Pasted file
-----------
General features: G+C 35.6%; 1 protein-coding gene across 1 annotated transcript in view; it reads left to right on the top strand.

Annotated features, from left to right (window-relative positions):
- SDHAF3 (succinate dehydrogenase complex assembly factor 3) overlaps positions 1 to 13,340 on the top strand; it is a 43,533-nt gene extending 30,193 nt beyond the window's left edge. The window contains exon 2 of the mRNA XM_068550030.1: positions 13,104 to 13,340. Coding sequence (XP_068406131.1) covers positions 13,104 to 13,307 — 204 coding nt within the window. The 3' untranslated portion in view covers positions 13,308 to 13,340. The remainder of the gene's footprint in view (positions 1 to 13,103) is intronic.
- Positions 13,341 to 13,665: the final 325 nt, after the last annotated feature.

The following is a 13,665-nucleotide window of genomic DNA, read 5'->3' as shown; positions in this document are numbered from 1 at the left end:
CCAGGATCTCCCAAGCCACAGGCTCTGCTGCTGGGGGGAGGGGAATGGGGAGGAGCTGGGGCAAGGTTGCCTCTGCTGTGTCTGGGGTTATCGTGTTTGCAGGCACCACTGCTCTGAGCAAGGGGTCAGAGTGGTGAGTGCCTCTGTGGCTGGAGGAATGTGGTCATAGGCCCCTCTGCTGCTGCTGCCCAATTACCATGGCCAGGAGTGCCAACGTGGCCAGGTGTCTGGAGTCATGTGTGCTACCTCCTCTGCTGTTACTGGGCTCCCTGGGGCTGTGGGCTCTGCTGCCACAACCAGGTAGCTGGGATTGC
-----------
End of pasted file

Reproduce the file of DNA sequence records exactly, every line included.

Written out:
General features: G+C 35.6%; 1 protein-coding gene across 1 annotated transcript in view; it reads left to right on the top strand.

Annotated features, from left to right (window-relative positions):
- SDHAF3 (succinate dehydrogenase complex assembly factor 3) overlaps positions 1 to 13,340 on the top strand; it is a 43,533-nt gene extending 30,193 nt beyond the window's left edge. The window contains exon 2 of the mRNA XM_068550030.1: positions 13,104 to 13,340. Coding sequence (XP_068406131.1) covers positions 13,104 to 13,307 — 204 coding nt within the window. The 3' untranslated portion in view covers positions 13,308 to 13,340. The remainder of the gene's footprint in view (positions 1 to 13,103) is intronic.
- Positions 13,341 to 13,665: the final 325 nt, after the last annotated feature.

The following is a 13,665-nucleotide window of genomic DNA, read 5'->3' as shown; positions in this document are numbered from 1 at the left end:
CCAGGATCTCCCAAGCCACAGGCTCTGCTGCTGGGGGGAGGGGAATGGGGAGGAGCTGGGGCAAGGTTGCCTCTGCTGTGTCTGGGGTTATCGTGTTTGCAGGCACCACTGCTCTGAGCAAGGGGTCAGAGTGGTGAGTGCCTCTGTGGCTGGAGGAATGTGGTCATAGGCCCCTCTGCTGCTGCTGCCCAATTACCATGGCCAGGAGTGCCAACGTGGCCAGGTGTCTGGAGTCATGTGTGCTACCTCCTCTGCTGTTACTGGGCTCCCTGGGGCTGTGGGCTCTGCTGCCACAACCAGGTAGCTGGGATTGC